GMO Mosquitoes Proposed Again For Keys — As New Study Finds They Can Interbreed With Wild Insects

You have probably been reading and listening to news reports of the Mosquito born diseases plaguing the US this year. There are EEE (Eastern Equine Encephalitis which as killed at least 11 in the US), Dengue (In the USA, as of August 7, 2019, 216 dengue cases were reported to the CDC. During 2019, Florida, California and New York have reported the most dengue cases.), West Nile (As of October 1, 2019, a total of 46 states and the District of Columbia have reported West Nile virus infections in people, birds, or mosquitoes in 2019. Overall, 627 cases of West Nile virus disease in people have been reported to CDC), Zika (10 Zika virus disease cases reported in travelers returning from affected areas), and dog Heartworm (one in 200 dogs becoming infected each year). All the news has escalated the need for better Mosquito Control. This brings back the questions about GMO Mosquitoes.

From WLRN.org –

The prospect of genetically modified mosquitoes is back for the Florida Keys — just as a new study raises concerns about the technology.

The British company Oxitec wants to make the Keys the first U.S. test of its genetically modified Aedes aegypti mosquito. That’s the kind of mosquito that transmits diseases like Zika and dengue fever.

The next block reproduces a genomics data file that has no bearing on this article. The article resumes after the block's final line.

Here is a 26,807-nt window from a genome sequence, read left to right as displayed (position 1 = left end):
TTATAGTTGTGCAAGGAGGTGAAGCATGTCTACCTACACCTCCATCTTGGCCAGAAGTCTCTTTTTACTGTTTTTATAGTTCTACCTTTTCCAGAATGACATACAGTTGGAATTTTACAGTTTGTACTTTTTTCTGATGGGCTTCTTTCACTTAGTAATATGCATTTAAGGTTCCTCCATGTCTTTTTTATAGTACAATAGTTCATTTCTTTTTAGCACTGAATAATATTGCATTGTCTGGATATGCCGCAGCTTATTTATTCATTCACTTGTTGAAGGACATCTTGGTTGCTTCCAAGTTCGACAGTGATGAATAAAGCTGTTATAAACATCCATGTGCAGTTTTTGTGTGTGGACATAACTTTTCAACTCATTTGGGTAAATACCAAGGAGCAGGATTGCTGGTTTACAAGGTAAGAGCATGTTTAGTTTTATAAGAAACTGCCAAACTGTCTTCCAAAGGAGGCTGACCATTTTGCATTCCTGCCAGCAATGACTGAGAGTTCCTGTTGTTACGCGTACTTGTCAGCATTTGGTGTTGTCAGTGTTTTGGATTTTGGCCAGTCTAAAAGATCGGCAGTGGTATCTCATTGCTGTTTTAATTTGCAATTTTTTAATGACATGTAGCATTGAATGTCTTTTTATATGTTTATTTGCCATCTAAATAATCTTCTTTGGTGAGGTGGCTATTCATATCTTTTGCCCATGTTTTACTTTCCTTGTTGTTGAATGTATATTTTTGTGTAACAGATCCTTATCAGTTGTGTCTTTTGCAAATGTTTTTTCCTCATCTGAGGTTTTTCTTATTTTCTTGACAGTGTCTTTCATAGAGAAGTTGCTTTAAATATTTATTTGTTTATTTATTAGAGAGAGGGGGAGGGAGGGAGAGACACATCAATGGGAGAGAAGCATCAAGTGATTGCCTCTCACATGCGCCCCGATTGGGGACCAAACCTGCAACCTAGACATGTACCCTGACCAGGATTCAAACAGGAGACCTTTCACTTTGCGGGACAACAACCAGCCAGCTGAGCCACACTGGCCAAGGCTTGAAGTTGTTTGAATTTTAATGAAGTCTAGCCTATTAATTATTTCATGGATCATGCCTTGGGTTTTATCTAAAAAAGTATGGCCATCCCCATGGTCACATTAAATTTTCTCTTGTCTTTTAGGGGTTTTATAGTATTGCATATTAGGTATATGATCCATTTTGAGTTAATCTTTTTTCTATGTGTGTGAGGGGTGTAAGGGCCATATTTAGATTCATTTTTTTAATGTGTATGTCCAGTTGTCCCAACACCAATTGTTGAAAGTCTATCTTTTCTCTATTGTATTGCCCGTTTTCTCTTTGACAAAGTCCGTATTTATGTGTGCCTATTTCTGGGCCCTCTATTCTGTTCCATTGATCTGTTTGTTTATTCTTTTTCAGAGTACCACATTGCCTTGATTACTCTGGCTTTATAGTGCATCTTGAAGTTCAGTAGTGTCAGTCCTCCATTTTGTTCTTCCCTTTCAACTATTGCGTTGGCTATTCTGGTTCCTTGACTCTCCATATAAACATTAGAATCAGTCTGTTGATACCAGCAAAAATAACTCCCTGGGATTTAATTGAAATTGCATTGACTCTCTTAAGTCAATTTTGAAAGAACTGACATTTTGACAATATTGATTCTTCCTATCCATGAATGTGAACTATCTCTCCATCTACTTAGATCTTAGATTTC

The genetically modified mosquitoes are bred to be sterile, so their offspring that mate with wild mosquitoes don’t survive and the overall population plummets. And the company says it can produce only male mosquitoes, which don’t bite people and thus spread disease.

The proposal has been controversial in the Keys and even led to a nonbinding public vote in 2016. A majority of voters approved, as has the Florida Keys Mosquito Control District, although residents of Key Haven, the Lower Keys neighborhood first proposed as a trial site, rejected the idea.

From the MiamiHerald.com

In 2019, to date, only seven Zika cases have been reported in the United States, all coming from travelers returning from affected areas, the CDC said.

The publication in the Federal Register means the opening of the 30-day public comment period, after which the EPA will review the comments as part of its evaluation of Oxitec’s project.

Oxitec’s application is available on the Mosquito Control website.

You can reach the agency by emailing "> or calling 305-292-7190.

What are your thoughts on GMO Mosquitoes?

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